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By Breeana Greenberg

A unanimous vote by the Dana Point Planning Commission last month recommends that the City Council adopt the Housing Element Update—the blueprint within a General Plan that local governments use to address housing affordability and residential growth.

During the Planning Commission’s Dec. 13 meeting, it also created an ad hoc committee tasked with evaluating new law Senate Bill 9 to find a balance between meeting state requirements on housing duplexes and maintaining the character of the city.

Additionally, the commission recommended the council adopt the Safety Element update, which helps cities plan for natural disasters through wildfire mitigation measures, sea-level rise resiliency, and emergency route plans.

Per a state requirement, California cities must update their Housing Element in their respective General Plans every eight years. The city faced an Oct. 15 deadline to submit a draft of its Housing Element and received a first-round review from the State Department of Housing and Community Development (HCD).

After making revisions from October through December, the city submitted another draft and received its second round of HCD review on Dec. 17. The city is currently in the process of responding to HCD’s second letter.

Colin Drukker, a principal at PlaceWorks, the planning, design and environmental firm that the city contracted as a consultant for the Housing and Safety Element Updates, explained that certification by HCD happens once they accept the update and generally can take three rounds of review. The city expects very minor revisions and hopes to get final certification in early 2022.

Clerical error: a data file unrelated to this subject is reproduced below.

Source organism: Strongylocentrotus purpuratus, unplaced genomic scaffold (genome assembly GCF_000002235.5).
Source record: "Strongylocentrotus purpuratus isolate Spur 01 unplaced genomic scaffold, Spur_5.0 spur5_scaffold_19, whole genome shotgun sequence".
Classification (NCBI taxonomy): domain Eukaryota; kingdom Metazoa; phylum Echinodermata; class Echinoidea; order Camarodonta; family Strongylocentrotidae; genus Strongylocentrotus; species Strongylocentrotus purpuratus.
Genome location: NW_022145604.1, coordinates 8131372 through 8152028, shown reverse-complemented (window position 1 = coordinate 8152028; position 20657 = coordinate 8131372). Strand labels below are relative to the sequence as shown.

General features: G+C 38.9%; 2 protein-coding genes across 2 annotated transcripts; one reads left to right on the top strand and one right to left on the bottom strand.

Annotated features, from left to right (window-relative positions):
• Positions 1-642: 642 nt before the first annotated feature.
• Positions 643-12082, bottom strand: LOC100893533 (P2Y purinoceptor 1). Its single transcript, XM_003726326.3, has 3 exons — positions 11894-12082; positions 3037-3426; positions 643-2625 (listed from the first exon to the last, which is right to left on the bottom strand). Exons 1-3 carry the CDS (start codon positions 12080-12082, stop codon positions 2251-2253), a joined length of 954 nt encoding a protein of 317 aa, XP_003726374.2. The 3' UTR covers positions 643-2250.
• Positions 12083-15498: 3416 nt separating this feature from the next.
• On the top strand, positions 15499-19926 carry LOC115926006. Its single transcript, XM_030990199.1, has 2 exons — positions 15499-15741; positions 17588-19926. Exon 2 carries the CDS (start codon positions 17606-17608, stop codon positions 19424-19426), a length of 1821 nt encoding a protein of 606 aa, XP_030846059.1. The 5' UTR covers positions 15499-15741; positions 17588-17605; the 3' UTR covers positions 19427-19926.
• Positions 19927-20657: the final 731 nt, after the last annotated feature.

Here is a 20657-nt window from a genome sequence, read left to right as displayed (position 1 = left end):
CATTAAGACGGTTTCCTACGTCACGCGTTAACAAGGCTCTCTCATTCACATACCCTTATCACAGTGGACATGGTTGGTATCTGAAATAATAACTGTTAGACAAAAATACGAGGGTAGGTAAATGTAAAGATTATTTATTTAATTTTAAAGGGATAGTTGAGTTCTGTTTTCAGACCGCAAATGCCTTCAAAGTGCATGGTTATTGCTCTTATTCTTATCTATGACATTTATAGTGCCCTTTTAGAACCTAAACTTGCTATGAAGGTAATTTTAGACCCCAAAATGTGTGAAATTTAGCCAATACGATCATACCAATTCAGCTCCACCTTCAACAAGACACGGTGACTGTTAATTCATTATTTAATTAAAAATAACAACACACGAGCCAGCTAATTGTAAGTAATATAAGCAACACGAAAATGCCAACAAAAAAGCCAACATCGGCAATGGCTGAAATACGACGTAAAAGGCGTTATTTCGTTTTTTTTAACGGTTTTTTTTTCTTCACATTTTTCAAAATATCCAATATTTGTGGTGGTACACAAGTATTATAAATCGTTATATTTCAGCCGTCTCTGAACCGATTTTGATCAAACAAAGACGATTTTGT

Drukker listed six goals that the Housing Element is tasked with addressing:

  1. Providing adequate sites to achieve a variety and diversity of housing
  2. Assisting in the development of affordable housing
  3. Removing governmental constraints to housing, if necessary
  4. Conserving the existing stock of affordable housing
  5. Preserve assisted housing developments at-risk of conversion to market-rate
  6. Promoting equal housing opportunity

Drukker explained that the Housing Element looks to address the first goal by making sure that the city’s Regional Housing Needs Assessment (RHNA) numbers are met through a variety of sites. An RHNA is an assessment of each county’s and city’s housing needs for the future.

Based on the RHNA, the Southern California Association of Governments was assigned with planning for 1.34 million new homes between its 197 jurisdictions for the latest Housing Element cycle. Orange County was to take on more than 183,861 of those homes.